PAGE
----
The Environmental Protection Agency has just released a report reaffirming what researchers have been saying for years: neonicotinoid pesticides are devastating America’s bee population. The report singles out one widely-used pesticide, imidacloprid, as posing a particular risk. The danger to bees is so high, the agency wrote in a recent statement, it may consider restricting or limiting the use of the chemical by the end of the year.

environmental protection agency, epa, bees, colony collapse disorder, neonicotinoids, pesticides, imidacloprid

While most insecticides can be harmful to bees, neonicotinoids are dangerous for an especially interesting reason. With other pesticides, farmers can simply avoid treating plants when they’re blooming to minimize bee exposure to toxic chemicals. But neonicotinoids are systemic pesticides that travel through the entire plant, including the flowers and nectar.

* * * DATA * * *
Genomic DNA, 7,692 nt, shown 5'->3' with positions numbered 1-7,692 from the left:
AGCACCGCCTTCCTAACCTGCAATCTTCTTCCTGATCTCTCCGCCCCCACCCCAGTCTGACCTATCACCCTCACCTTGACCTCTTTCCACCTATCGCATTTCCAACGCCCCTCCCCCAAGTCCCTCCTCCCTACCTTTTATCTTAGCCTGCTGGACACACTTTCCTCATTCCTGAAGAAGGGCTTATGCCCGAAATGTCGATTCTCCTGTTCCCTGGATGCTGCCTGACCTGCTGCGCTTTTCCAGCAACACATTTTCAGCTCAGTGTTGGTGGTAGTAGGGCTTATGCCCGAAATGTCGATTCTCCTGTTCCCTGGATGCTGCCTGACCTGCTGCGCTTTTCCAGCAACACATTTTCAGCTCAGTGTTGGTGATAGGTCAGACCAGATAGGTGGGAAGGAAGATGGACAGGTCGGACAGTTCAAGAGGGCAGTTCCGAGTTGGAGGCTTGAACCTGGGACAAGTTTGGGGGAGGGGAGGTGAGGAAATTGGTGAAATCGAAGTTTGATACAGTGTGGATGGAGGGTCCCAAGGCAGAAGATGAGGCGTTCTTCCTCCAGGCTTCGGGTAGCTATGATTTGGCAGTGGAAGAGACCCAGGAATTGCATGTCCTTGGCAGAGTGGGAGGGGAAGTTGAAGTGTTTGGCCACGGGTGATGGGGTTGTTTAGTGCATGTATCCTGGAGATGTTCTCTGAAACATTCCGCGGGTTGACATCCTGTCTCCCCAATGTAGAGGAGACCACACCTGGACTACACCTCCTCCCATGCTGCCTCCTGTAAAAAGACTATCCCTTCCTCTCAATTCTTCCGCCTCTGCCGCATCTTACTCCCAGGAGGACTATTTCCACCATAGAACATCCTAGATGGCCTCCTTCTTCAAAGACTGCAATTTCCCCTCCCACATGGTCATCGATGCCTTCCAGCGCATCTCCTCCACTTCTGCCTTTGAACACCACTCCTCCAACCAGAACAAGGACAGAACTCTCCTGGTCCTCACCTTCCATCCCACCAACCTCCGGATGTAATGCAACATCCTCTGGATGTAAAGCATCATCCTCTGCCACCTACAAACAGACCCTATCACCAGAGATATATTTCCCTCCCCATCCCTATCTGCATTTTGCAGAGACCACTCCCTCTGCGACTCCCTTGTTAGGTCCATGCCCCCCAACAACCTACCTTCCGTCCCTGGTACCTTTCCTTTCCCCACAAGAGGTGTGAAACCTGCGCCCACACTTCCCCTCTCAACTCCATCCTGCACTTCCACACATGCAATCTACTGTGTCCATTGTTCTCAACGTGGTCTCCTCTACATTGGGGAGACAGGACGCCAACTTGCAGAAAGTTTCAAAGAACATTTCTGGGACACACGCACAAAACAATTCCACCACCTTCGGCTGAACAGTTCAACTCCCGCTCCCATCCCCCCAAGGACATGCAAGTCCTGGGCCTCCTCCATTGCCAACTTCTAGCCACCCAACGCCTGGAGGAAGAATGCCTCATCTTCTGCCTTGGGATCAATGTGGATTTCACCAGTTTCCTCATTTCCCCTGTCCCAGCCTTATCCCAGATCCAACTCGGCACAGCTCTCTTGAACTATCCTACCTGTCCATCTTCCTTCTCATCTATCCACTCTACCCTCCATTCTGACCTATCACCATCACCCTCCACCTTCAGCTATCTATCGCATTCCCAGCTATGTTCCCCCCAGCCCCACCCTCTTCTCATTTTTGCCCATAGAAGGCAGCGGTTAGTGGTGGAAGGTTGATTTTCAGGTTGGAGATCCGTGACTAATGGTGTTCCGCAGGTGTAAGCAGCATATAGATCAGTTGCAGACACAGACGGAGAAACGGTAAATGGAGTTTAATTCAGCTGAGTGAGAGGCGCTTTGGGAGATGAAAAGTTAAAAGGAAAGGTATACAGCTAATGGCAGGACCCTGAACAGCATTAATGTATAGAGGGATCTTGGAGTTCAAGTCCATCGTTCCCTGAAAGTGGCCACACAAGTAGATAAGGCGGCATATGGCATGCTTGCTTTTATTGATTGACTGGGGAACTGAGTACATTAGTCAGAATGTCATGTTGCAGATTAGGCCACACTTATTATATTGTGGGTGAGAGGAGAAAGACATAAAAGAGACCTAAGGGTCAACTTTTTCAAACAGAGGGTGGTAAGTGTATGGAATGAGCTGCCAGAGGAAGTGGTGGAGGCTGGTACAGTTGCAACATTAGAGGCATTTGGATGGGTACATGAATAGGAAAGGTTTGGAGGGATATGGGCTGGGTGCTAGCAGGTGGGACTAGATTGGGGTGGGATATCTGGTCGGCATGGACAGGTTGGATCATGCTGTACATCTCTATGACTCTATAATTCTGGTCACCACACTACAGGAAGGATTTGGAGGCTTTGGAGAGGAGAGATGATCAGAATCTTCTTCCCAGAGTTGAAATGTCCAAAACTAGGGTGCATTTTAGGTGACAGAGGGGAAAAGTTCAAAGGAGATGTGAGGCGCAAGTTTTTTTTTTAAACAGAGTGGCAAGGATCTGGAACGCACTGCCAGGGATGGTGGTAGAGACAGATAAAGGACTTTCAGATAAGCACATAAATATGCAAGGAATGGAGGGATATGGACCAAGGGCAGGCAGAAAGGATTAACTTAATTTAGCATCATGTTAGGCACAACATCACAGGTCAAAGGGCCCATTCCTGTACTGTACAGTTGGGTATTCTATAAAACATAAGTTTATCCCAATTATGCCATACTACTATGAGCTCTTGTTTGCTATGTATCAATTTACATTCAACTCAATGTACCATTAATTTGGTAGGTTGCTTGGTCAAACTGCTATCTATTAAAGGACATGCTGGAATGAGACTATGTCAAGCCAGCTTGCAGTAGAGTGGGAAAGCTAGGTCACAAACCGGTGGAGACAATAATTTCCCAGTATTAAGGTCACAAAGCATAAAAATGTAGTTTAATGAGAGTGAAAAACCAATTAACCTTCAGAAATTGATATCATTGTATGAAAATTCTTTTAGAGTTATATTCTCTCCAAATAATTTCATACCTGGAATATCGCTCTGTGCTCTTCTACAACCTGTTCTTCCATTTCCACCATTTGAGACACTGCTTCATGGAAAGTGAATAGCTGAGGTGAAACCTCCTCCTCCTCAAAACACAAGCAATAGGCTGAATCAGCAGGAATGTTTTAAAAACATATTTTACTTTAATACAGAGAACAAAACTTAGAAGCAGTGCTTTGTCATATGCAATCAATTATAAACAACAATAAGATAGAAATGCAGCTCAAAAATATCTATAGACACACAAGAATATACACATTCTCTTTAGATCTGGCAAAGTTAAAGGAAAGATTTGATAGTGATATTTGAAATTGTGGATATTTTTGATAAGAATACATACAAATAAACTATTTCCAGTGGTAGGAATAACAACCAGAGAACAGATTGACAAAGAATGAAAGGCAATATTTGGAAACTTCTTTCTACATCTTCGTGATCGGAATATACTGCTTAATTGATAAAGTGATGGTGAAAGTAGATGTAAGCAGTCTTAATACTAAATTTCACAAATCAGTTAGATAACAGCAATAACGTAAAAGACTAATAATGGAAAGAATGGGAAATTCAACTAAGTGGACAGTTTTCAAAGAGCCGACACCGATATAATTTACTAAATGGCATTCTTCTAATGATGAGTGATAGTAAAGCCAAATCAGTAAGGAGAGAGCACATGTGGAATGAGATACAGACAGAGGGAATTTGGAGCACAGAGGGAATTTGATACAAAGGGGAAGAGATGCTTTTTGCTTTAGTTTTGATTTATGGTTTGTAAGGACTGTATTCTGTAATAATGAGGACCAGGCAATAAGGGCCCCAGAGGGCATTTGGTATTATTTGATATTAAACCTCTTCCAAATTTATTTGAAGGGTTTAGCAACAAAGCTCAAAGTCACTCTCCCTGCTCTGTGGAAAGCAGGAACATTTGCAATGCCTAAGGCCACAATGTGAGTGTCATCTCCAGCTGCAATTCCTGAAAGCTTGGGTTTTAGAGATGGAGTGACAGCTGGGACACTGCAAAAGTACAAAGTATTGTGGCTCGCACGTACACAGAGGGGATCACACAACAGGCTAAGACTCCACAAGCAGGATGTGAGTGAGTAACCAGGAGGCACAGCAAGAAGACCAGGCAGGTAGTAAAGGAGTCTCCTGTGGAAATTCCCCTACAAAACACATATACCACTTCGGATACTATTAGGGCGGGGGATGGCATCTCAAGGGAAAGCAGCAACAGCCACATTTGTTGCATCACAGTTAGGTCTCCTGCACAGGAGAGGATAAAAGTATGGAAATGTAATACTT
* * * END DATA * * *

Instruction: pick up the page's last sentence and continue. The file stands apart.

Related: New pro-bee-iotics could protect honeybees against neonicotinoid pesticides

Worse still, they’re persistent, so they can still harm bees long after they were applied to the plant. Simply avoiding application when plants are blooming does nothing to lower the risk to bees, and research shows they can remain in the surrounding soil for over five years. All it takes to affect bees is a tiny amount: the EPA found imidacloprid starts to reduce the number of bees and decrease the amount of honey a hive produces at just 25 parts per billion.

Unfortunately, a ban on imidacloprid won’t be enough to stop colony collapse disorder on its own. The pesticide is just one of several neonicotinoids the EPA is assessing, one by one, and there’s plenty of reason to believe other insecticides in the same class pose an equally high risk. The European Union took the precautionary step of simply banning neonicotinoids for two years in late 2013. Why can’t the US do the same until the EPA’s review of these pesticides is complete?


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